Staff training is one of the hallmarks of a practice that emphasizes comprehensive treatment planning.
While training can occur in several ways, team meetings have proven to be one of the most effective tools to develop well-trained staff members. As a dentist, it can be difficult to organize and run staff meetings effectively. The format outlined in this article will provide immediate results that will increase productivity in your practice.
[TEAM EDUCATION: Discover how Spear Online meeting and education resources can align your team and improve your practice.]
The key to effective staff meetings is to have regularly scheduled meetings. Weekly meetings allow for a continual assessment of each staff member’s needs. The meeting format we use in my practice has four different elements:
1. Schedule review/preview
The beginning of each meeting starts with a review of the schedule from last week, which allows for an honest assessment of what worked well in the office and what needs improvement. During this section of the meeting, there is a strong emphasis on scheduling since it is the key to a successful and low-stress practice.
After reviewing last week’s schedule, the next week’s schedule is previewed. This preview allows for any changes that may help the schedule flow more smoothly.
2. New patient assessments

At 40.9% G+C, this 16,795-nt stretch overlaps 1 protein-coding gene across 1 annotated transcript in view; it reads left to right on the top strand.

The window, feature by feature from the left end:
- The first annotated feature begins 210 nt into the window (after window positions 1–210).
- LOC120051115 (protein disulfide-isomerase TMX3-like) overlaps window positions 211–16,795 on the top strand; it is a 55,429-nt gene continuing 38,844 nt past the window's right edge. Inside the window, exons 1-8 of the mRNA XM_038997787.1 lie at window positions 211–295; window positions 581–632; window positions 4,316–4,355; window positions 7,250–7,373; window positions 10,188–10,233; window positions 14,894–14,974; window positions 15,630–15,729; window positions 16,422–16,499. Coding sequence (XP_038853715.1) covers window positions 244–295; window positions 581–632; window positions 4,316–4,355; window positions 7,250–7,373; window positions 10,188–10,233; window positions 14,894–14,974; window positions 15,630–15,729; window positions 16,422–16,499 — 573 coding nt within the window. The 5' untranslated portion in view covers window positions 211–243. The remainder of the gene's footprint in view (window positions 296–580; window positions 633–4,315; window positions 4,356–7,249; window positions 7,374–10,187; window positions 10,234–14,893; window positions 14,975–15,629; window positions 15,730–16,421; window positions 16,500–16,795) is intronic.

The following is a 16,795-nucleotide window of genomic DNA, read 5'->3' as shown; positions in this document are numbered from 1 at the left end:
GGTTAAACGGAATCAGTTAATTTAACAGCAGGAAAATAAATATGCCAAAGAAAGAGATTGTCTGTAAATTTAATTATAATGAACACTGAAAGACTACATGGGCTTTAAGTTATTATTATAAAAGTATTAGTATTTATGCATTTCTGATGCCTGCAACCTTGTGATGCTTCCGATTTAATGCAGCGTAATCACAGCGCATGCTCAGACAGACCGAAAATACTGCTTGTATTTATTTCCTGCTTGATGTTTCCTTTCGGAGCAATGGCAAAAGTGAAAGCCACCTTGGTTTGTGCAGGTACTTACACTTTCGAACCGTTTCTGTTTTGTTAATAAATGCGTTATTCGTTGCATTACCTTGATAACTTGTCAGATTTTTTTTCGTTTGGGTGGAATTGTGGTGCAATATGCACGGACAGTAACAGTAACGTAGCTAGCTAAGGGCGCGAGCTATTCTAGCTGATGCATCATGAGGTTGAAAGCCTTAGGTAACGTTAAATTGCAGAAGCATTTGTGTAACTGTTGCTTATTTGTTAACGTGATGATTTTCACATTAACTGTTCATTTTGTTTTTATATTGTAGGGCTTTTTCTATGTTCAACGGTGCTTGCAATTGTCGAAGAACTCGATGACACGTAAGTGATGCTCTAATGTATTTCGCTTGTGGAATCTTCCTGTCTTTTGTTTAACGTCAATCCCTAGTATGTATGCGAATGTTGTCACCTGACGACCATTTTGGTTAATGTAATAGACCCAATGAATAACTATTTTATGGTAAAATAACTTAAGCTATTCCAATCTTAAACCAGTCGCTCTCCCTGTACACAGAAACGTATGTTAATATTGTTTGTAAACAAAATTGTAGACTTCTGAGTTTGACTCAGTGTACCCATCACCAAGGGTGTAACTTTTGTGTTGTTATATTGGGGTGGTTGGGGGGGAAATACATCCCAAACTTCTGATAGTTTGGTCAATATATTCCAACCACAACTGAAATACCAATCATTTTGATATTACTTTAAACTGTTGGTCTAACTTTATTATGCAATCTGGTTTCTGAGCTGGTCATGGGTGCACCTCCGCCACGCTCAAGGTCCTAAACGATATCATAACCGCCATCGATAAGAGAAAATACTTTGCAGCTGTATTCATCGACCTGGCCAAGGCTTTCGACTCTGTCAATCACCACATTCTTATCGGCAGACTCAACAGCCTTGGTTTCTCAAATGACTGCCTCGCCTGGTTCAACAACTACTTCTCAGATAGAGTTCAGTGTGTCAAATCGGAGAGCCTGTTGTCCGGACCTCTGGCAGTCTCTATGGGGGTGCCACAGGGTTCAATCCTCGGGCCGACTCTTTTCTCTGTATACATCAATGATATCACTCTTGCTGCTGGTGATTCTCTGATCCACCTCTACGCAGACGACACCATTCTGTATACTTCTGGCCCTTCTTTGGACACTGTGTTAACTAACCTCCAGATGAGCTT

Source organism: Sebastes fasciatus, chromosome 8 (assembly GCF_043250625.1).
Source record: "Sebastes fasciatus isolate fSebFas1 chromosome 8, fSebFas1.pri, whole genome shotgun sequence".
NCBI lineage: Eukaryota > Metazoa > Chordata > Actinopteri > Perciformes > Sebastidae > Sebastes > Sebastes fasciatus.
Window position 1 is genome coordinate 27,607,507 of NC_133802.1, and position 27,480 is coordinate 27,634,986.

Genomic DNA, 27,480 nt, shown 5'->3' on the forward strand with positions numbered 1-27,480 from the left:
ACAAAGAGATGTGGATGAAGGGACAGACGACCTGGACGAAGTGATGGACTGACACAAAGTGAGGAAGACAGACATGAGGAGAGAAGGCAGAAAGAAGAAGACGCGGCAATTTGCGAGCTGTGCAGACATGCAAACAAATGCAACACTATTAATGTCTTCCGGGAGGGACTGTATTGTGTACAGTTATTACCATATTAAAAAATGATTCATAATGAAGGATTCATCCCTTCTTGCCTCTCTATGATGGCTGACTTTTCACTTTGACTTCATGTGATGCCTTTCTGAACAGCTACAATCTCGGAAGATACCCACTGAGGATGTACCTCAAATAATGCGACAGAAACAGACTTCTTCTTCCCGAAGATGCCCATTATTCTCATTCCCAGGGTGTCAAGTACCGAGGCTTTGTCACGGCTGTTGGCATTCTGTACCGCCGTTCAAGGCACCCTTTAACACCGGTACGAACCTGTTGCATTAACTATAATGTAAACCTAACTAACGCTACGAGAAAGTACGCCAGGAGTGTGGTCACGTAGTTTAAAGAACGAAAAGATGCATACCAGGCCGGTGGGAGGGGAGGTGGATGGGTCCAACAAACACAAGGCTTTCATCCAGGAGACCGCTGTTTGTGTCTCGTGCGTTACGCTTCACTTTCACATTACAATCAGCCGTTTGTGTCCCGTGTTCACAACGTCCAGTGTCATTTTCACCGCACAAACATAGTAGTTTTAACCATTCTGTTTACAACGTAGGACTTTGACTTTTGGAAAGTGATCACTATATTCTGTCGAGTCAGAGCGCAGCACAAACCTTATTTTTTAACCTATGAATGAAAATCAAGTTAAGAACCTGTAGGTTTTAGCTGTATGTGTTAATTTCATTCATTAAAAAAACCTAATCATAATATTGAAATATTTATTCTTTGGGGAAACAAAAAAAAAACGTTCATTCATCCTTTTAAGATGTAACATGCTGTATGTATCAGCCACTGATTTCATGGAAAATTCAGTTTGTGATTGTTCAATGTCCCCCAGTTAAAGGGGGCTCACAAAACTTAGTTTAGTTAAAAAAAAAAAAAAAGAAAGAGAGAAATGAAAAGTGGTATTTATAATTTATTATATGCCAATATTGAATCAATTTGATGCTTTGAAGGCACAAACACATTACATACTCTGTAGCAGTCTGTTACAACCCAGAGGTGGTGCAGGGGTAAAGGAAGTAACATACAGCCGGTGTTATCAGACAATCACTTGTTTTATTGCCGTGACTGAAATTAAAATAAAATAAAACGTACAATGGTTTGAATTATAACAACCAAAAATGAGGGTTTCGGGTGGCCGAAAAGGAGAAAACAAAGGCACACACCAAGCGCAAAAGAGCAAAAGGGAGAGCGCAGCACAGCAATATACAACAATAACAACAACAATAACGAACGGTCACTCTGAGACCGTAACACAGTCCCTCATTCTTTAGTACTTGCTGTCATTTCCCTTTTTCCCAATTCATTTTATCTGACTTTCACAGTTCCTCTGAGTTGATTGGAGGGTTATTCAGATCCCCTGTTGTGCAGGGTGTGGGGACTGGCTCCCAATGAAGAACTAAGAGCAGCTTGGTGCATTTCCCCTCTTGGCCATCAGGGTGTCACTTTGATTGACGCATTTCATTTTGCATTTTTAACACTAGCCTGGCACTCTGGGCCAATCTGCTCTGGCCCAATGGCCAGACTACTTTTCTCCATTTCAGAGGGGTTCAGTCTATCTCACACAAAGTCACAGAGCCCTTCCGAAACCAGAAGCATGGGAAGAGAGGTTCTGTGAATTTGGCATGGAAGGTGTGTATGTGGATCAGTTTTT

The second part of the meeting is an assessment of new patients. Last week’s new patients are reviewed, and the entire staff can hear about new patient experiences. We discuss who referred the new patient and both technical and non-technical aspects associated with each.
This allows the dentist to clearly communicate to the team the managerial and clinical aspects unique to each patient. After reviewing last week’s new patients, we preview next week’s new patients. This gives the staff insight into who will be entering the practice and how to create the best experience for every new patient.
3. Consultation appointment review
The third part of the meeting is a review of the consultation appointments. The consultation appointments from last week are discussed in detail from both a managerial and a clinical perspective. This helps the staff understand the steps for determining a treatment plan for each new patient.
After reviewing last week’s consultations, the following week’s consultations are previewed. Each treatment plan is introduced, and the team can discuss if phasing is necessary with a clinical or a technical perspective.
4. Question and answer
The fourth and final part of the meeting is a roundtable discussion driven by the team. Each staff member can ask a clinical or managerial question and discuss each for a maximum of five minutes. In this format, the discussion covers key concepts in the question and allows the dentist to devote more time to the topic in future meetings if warranted. This is a fast-paced, effective learning tool that prevents staff members from getting bored during the meeting.
Meetings can last between 1-2 hours based upon the time the dentist wants to devote to staff training. The meetings have proven to be an invaluable tool to help my team understand clinical topics and articulate these issues to patients.
Make the commitment to regularly scheduled meetings and enjoy the benefits that occur when your staff has time to learn and develop through your leadership.
Jim McKee, D.D.S., is a member of Spear Resident Faculty